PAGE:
John McCain is under attack from Barack Obama and Hillary Clinton in a rare moment of Democratic unity.
In an economic speech on Tuesday, McCain (Ariz.) said he supports government assistance for Americans facing home foreclosure because of the turmoil in financial markets. But he declined to embrace the kind of government intervention for individuals and institutions favored by Clinton and Obama, arguing that “it is not the duty of government to bail out and reward those who act irresponsibly, whether they are big banks or small borrowers.”
Is McCain really wrong?
I don’t know.
Certainly if his attitude was that the government had no real responsibility to the economy or to suffering people he was wrong. But I don’t think that was his point. I think his point had to do with responsibility as well.
One of the vital lessons of life is that actions have consequences. It is not hard-hearted to say that. We teach it to our kids. We’ve all learned it ourselves. If I eat too much – as I have been doing – I will gain weight. If I gain weight there are potential health consequences. If I develop heart problems because of my diet, well bad on me. I would hope that doctors still treat me. I would hope that my family would help me. But at the end of the day I would have to face the fact that I brought it on myself.
Similarly, if I go credit card crazy buying a bass boat and an HDTV and a vacation to Guam, and don’t have the money to pay my bills, that would be an exercise in irresponsibility and the blame would be squarely on my shoulders.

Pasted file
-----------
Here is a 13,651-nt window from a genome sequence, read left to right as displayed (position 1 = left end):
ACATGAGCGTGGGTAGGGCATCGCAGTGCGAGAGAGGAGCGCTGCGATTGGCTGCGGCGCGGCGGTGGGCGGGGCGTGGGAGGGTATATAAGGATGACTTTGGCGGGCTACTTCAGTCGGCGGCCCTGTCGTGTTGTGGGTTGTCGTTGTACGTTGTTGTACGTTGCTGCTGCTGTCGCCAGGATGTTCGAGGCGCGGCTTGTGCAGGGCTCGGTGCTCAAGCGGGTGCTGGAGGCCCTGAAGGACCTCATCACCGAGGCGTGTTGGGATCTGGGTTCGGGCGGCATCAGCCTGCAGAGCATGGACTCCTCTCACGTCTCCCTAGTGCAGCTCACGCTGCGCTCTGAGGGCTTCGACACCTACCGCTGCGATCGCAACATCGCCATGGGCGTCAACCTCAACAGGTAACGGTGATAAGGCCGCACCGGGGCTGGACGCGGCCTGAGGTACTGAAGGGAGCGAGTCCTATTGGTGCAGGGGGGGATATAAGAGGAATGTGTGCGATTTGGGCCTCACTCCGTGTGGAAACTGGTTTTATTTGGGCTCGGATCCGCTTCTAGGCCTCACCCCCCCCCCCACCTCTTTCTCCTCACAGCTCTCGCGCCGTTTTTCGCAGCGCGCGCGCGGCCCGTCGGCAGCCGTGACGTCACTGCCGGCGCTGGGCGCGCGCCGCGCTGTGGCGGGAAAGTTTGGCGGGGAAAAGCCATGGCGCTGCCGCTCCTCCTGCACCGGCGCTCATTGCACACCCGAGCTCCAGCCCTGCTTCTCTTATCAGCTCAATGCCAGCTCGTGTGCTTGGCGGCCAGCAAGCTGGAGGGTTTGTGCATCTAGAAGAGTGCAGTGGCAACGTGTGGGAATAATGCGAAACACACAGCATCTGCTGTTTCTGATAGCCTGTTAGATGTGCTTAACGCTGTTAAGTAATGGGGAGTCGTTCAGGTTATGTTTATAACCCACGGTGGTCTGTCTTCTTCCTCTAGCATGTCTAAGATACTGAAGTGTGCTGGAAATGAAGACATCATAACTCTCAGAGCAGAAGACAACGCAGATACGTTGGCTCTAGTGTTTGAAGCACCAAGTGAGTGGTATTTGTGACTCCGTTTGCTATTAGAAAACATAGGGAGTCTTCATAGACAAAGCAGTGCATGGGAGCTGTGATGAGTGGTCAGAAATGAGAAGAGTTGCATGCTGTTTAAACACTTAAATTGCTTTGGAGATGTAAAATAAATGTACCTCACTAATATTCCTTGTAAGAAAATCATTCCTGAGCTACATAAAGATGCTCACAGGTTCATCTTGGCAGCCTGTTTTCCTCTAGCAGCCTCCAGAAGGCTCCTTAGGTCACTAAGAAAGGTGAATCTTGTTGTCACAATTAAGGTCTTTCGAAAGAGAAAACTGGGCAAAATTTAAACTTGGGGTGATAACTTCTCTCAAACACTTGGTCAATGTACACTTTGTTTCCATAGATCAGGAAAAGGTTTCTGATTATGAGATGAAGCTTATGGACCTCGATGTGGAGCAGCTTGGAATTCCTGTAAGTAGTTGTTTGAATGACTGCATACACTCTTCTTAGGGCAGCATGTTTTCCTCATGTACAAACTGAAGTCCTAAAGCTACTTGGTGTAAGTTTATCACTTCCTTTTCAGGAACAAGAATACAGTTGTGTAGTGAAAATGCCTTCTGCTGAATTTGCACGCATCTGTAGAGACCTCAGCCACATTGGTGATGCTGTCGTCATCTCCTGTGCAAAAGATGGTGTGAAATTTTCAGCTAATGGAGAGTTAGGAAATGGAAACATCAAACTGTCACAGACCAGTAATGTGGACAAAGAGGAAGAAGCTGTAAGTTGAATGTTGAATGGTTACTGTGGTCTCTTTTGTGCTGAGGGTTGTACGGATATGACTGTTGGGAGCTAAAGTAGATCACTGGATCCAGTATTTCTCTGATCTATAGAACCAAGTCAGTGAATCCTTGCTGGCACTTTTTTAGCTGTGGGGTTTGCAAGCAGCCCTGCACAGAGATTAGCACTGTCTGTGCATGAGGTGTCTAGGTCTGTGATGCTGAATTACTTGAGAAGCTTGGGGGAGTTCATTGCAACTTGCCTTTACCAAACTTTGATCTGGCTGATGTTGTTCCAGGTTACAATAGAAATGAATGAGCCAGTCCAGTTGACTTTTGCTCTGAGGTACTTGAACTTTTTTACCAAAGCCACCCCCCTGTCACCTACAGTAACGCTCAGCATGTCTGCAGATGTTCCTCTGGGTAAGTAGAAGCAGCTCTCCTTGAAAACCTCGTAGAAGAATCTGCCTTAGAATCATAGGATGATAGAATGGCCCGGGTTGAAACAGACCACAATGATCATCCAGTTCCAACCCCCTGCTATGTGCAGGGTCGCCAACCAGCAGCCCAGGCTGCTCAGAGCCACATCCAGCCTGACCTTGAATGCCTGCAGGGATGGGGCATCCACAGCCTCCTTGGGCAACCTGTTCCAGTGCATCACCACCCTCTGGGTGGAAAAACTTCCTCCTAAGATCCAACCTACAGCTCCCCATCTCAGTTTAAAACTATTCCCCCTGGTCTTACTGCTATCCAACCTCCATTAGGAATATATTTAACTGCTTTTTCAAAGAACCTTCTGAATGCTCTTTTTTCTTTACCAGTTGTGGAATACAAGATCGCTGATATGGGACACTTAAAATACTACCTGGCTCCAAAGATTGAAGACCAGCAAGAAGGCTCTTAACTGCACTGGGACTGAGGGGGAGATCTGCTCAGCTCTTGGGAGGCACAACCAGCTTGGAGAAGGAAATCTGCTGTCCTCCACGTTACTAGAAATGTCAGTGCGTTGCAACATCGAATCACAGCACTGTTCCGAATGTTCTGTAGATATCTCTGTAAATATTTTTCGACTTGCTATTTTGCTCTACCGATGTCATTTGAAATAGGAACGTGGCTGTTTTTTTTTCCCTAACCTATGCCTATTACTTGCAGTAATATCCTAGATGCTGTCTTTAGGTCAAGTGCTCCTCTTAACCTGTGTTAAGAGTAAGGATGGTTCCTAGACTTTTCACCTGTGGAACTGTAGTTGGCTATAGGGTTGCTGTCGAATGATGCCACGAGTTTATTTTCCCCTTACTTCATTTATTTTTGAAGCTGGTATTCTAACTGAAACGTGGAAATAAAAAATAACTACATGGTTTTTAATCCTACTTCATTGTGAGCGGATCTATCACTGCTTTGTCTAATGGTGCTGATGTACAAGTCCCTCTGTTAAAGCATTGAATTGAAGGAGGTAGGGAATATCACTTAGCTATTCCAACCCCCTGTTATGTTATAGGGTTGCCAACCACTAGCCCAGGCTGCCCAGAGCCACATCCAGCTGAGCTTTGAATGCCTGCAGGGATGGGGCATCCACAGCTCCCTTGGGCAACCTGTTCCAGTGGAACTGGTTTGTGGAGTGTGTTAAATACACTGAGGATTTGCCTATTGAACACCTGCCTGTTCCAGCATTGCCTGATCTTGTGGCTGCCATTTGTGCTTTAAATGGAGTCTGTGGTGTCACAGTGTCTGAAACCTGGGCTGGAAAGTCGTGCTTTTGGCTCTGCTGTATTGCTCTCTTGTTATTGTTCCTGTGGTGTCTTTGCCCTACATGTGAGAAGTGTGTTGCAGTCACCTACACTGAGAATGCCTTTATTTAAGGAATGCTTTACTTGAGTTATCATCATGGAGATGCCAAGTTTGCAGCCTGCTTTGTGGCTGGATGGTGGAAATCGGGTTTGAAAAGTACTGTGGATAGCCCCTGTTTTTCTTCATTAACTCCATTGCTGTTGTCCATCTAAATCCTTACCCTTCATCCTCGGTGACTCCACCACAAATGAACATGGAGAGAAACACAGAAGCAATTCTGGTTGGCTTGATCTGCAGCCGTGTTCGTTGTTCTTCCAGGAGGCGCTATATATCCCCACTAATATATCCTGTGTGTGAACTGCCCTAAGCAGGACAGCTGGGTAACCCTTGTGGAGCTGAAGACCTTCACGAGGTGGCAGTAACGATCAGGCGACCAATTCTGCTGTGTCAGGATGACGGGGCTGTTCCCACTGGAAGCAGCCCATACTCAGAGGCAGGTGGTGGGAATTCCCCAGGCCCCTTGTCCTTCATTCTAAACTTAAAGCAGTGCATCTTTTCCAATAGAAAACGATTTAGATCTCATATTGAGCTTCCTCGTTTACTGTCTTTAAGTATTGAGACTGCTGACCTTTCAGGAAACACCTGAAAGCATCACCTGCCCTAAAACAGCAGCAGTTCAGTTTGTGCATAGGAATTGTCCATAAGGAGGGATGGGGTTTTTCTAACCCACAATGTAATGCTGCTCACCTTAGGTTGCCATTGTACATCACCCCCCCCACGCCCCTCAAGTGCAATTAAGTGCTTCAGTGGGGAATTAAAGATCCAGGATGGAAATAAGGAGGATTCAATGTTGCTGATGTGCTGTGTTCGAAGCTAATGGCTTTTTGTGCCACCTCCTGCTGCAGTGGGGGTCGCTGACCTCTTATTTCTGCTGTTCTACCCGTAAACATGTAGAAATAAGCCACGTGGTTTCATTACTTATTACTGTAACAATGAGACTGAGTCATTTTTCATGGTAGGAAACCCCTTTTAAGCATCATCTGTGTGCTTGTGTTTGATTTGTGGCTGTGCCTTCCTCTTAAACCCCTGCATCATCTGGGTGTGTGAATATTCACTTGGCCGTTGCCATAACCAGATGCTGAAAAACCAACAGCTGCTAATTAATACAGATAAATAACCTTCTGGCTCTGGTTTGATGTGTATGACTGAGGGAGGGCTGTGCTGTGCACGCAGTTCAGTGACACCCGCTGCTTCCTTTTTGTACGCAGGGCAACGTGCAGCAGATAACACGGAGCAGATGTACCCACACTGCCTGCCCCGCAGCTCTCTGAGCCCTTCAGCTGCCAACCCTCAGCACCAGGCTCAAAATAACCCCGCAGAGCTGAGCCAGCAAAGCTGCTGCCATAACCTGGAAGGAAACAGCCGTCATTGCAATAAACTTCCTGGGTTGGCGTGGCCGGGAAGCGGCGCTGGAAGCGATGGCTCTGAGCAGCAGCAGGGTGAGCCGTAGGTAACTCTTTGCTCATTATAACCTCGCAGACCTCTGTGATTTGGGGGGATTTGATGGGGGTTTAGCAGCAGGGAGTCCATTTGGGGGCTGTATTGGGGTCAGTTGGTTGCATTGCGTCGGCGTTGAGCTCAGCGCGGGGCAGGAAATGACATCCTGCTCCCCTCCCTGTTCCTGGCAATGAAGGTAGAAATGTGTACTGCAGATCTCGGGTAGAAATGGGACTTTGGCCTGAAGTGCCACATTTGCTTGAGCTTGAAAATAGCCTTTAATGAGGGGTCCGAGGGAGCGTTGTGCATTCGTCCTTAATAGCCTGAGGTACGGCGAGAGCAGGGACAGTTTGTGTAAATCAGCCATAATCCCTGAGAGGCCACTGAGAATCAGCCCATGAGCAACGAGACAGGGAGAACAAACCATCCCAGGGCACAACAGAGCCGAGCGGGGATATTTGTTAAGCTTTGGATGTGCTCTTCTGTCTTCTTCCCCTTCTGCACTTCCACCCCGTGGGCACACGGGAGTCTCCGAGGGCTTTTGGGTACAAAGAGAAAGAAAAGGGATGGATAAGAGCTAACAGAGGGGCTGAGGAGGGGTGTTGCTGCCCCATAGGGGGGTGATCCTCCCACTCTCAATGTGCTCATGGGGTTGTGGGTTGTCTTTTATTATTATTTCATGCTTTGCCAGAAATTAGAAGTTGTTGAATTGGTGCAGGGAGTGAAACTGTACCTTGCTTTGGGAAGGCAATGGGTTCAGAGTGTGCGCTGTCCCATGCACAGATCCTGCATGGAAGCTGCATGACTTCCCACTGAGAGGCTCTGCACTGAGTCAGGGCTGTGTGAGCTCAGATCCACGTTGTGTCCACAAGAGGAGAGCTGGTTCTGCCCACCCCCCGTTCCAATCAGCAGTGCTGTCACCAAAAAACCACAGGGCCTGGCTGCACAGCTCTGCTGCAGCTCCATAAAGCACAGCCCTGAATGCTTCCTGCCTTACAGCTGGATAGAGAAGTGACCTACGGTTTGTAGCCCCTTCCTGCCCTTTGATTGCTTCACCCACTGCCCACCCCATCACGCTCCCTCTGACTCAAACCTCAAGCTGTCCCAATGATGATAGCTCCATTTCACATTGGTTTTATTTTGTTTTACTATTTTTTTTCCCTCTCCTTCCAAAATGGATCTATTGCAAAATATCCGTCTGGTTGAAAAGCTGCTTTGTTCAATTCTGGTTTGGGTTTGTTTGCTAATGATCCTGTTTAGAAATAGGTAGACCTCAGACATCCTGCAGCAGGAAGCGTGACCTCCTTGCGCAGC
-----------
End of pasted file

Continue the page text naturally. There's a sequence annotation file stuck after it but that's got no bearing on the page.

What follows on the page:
If that happens, is it really the government’s responsibility to take care of me?
If I buy a house that is way beyond my ability to pay for it and suddenly I can’t afford to make payments anymore isn’t that my fault? Sure, people may have enticed me into buying the house but then again drug pushers would also like to get me to try crack.
Is it the government’s job to bail me out?
I don’t think so.
The more that government behaves like it is the answer – bailing out corporations or individuals who have behaved irresponsibly – the more it sends precisely the wrong messages to people… the message that actions do not have consequences.
The more that message is sent the less incentive there is for people to behave, to live, responsibly… AND, more importantly, the less incentive there is for people to actively engage in each others lives. Why should they? The government will do it.
We are addicted to government. We are in danger of believing that government really is the answer to most questions. It isn’t. Increasingly we bow before a Messiah Government that will save us from all of our problems. In so doing we miss the true power of the true God.
Churches should be at the forefront of caring for people who are struggling. People of faith should be there helping to pick up the pieces of broken lives.
There is SO much wealth in this country. There is SO much wealth in our churches – one local church recently spent more than $100 million on its new compound. $100 million. It didn’t really have too much of a problem raising that kind of money. How much more could it, should it, raise to help people pay their mortgages? To help people reorder their broken lives?
Compassion literally means to “suffer with.” I think we need a bit more compassion and a bit less of Messiah Government.